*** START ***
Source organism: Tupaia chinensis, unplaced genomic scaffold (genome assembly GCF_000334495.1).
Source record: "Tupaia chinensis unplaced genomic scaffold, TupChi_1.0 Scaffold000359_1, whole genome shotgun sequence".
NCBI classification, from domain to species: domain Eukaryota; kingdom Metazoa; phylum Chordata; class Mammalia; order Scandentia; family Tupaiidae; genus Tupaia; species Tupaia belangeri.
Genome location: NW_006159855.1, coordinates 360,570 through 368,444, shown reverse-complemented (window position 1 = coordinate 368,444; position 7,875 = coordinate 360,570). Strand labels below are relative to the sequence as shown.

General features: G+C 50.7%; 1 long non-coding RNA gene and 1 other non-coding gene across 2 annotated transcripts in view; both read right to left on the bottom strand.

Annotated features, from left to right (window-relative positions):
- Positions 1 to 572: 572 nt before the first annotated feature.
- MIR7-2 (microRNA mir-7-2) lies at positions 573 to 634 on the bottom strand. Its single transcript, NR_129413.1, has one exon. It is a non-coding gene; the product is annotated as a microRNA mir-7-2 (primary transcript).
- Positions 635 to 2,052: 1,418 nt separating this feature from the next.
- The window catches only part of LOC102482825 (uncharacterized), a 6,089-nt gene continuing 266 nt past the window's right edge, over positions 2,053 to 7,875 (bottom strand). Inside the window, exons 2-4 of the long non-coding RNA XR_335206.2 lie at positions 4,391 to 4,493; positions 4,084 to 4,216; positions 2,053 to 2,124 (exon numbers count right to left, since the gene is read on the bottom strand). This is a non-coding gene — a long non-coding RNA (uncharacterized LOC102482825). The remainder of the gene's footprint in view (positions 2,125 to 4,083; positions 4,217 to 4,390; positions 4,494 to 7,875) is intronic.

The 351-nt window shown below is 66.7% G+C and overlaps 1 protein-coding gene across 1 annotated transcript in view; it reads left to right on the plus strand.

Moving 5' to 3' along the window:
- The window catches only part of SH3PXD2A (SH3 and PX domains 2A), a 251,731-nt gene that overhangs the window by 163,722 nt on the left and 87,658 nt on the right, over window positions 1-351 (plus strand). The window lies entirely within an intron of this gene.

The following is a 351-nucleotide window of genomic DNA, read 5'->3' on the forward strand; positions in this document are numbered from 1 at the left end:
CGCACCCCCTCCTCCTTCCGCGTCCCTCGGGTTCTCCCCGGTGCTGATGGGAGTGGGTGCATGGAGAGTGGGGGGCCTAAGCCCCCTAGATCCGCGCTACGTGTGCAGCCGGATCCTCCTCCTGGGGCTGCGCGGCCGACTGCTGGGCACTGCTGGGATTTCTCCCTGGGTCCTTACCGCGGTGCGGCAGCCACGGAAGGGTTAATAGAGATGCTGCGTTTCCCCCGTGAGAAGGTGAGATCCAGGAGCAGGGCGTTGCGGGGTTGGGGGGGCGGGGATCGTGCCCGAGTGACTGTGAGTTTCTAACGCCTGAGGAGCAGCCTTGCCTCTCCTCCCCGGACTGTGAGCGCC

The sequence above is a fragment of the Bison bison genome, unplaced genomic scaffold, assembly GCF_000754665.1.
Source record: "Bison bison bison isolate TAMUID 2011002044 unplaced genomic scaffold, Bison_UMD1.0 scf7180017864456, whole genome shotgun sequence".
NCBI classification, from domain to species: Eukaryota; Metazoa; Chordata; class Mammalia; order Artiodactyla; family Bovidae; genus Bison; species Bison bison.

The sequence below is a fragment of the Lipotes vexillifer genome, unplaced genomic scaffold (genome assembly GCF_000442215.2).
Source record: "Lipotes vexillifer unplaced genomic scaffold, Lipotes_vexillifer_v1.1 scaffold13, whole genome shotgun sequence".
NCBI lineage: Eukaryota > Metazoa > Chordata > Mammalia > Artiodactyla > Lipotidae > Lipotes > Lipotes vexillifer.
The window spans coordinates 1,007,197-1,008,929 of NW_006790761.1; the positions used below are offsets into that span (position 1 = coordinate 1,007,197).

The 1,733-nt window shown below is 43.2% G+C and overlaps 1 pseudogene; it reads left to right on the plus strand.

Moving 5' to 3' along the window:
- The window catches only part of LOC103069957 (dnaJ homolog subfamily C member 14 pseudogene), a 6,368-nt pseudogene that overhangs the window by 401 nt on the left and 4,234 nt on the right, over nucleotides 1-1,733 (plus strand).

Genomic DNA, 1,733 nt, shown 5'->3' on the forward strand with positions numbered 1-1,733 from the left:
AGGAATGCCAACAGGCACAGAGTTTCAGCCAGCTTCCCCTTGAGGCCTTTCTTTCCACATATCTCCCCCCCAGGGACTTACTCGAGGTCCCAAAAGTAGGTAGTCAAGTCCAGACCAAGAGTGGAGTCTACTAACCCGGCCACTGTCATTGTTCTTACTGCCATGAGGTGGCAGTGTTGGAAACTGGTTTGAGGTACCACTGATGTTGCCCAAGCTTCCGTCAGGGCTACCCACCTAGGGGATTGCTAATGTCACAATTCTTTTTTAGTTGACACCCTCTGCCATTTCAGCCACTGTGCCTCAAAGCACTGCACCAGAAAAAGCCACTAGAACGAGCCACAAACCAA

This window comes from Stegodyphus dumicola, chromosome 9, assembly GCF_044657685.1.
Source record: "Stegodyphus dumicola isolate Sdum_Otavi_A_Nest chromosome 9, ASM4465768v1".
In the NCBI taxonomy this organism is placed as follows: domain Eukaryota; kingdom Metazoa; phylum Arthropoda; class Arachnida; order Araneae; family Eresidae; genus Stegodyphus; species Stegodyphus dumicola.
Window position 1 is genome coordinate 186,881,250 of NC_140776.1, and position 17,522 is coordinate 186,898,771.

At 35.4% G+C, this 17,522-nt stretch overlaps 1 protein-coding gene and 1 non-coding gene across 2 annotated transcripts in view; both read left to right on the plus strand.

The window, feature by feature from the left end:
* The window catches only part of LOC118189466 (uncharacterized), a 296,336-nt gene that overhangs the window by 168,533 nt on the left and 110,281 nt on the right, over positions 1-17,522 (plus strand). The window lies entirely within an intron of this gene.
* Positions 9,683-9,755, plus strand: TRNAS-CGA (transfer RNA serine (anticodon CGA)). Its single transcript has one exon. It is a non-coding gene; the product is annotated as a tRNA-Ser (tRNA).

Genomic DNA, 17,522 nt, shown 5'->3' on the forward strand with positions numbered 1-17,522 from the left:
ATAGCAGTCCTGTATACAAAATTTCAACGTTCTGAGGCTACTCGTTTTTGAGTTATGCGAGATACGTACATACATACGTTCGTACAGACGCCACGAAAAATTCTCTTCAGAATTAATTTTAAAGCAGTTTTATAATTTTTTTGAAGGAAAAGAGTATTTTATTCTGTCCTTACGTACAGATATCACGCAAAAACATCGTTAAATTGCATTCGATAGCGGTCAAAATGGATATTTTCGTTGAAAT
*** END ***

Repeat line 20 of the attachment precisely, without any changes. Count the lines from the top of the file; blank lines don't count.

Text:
Source record: "Lipotes vexillifer unplaced genomic scaffold, Lipotes_vexillifer_v1.1 scaffold13, whole genome shotgun sequence".